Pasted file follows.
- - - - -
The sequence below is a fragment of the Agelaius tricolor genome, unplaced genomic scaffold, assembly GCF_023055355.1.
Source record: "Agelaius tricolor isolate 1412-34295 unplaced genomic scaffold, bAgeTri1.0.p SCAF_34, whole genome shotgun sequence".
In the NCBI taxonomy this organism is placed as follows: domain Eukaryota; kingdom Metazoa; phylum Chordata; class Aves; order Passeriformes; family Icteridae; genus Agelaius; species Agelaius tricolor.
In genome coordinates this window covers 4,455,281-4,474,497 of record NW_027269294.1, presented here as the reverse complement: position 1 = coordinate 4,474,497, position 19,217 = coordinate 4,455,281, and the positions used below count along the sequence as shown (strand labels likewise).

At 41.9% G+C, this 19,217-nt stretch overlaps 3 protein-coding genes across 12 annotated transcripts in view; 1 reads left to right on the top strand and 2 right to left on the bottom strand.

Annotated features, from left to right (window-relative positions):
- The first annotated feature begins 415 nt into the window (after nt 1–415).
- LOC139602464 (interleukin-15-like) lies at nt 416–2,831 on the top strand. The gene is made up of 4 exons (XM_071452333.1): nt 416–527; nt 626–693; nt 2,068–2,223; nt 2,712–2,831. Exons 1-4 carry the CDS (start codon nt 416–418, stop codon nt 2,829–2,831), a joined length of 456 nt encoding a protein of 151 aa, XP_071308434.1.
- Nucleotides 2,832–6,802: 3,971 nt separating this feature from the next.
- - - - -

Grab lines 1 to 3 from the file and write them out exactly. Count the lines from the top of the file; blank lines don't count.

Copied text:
The sequence below is a fragment of the Agelaius tricolor genome, unplaced genomic scaffold, assembly GCF_023055355.1.
Source record: "Agelaius tricolor isolate 1412-34295 unplaced genomic scaffold, bAgeTri1.0.p SCAF_34, whole genome shotgun sequence".
In the NCBI taxonomy this organism is placed as follows: domain Eukaryota; kingdom Metazoa; phylum Chordata; class Aves; order Passeriformes; family Icteridae; genus Agelaius; species Agelaius tricolor.